|dc.description.abstract||Introduction: The detrimental effects of alcohol abuse on human health and injury are well known. Less well documented is the relationship between alcohol consumption and the diet. As alcohol is an energy dense macronutrient, it can significantly increase total energy intakes while also influencing food intakes. Many countries have looked at alcohol consumption in relation to energy and macronutrient intakes, however no research has been done in New Zealand.
Objective: To examine the cross-sectional relationship between alcohol consumption in relation to macronutrient, total and food energy intakes in New Zealand adults aged 15 years and over, and to describe the characteristics that are associated with habitual drinking patterns (non- drinkers, former, light to moderate and heavy drinkers).
Design: We analysed data from the 2008/09 Adult Nutrition Survey, a nationally representative, cross- sectional survey of 4,721 New Zealand adults aged 15 years and over. A total of 4,720 participants comprising of 2,065 men and 2,655 women were included in this study. Habitual alcohol consumption was assessed via a semi quantitative questionnaire and categorized into four groups: non-drinkers, former drinkers, light to moderate drinkers (≤10 drinks/week for women and ≤15 drinks/week for men) and heavy drinkers (>10 drinks/week for women and >15 drinks/week for men). Demographic variables associated with drinking habits were examined using multivariate logistic regression. Food and alcohol consumption was collected via a multiple pass 24-hour dietary recall. Alcohol consumption was categorised into three groups (0, 1-2, ≥ 3). Energy and macronutrient intakes (protein, carbohydrate, fat) from the 24-hour recall were compared between the three drinking groups using multiple linear regressions. Survey commands were used to allow for the complex sampling design and to provide representative estimates of the New Zealand population.
Results: The majority of New Zealand adults were light to moderate drinkers with 82.9% of males and 74.1% of females. Māori males were more likely to be heavy drinkers than New Zealand European and other (NZEO) men (OR 2.51; p<0.01). Pacific females were more likely to be non-drinkers than non-pacific females (OR 4.59; p<0.01). A large proportion of 15-17 year olds were habitual light to moderate drinkers (69.6% of males and 71.3% of females). Body mass index (BMI) was 4% lower in male light to moderate drinkers and 7% higher in male heavy drinkers compared to all other habitual consumption categories (non-drinkers, former and heavy drinkers). Increasing alcohol consumption during the 24-hour recall was associated with higher total energy intakes (Males: 9,988kJ for 0 drinks to 13,618kJ for ≥3 drinks; females: 7312kJ for 0 drinks to 9845kJ for ≥3 drinks). Men and women who consumed three or more alcoholic drinks during the recall period had higher food derived energy intakes than those who consumed no alcohol, by 1,386 kJ (p<0.01) for men and 675kJ (p<0.01) for women.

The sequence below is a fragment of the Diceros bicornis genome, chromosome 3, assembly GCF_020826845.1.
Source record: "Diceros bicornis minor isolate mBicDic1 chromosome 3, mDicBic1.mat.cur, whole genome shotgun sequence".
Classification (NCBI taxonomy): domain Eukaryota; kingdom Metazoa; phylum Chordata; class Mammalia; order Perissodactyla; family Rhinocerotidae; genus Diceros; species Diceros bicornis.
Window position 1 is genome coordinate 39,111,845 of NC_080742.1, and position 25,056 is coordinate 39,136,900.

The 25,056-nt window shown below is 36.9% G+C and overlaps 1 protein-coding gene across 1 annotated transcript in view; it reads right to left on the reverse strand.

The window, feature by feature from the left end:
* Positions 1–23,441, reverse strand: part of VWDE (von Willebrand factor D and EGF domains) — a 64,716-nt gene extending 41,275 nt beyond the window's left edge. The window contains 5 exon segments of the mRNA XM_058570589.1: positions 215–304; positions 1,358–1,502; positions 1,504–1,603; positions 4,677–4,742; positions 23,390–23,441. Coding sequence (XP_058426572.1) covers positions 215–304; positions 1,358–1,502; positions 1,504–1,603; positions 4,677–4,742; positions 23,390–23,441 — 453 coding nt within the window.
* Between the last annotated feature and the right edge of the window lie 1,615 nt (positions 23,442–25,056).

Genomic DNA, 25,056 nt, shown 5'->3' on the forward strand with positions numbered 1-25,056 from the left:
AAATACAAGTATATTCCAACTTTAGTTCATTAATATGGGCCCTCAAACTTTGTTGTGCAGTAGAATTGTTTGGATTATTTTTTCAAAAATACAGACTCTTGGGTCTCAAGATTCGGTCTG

Conclusion: The high prevalence of regular adolescent drinkers may have detrimental short and long term health outcomes. Addressing the alcohol purchasing age is one way to reduce the opportunity for adolescents to purchase large amounts of inexpensive alcoholic drinks for binge-drinking sessions. The increases in energy intakes on single heavy drinking occasions that we found are cause for concern on a population level in relation to weight gain. Targeting drinking days as a public health strategy may help to increase people’s awareness of how much alcohol and food they are consuming on any drinking occasion.||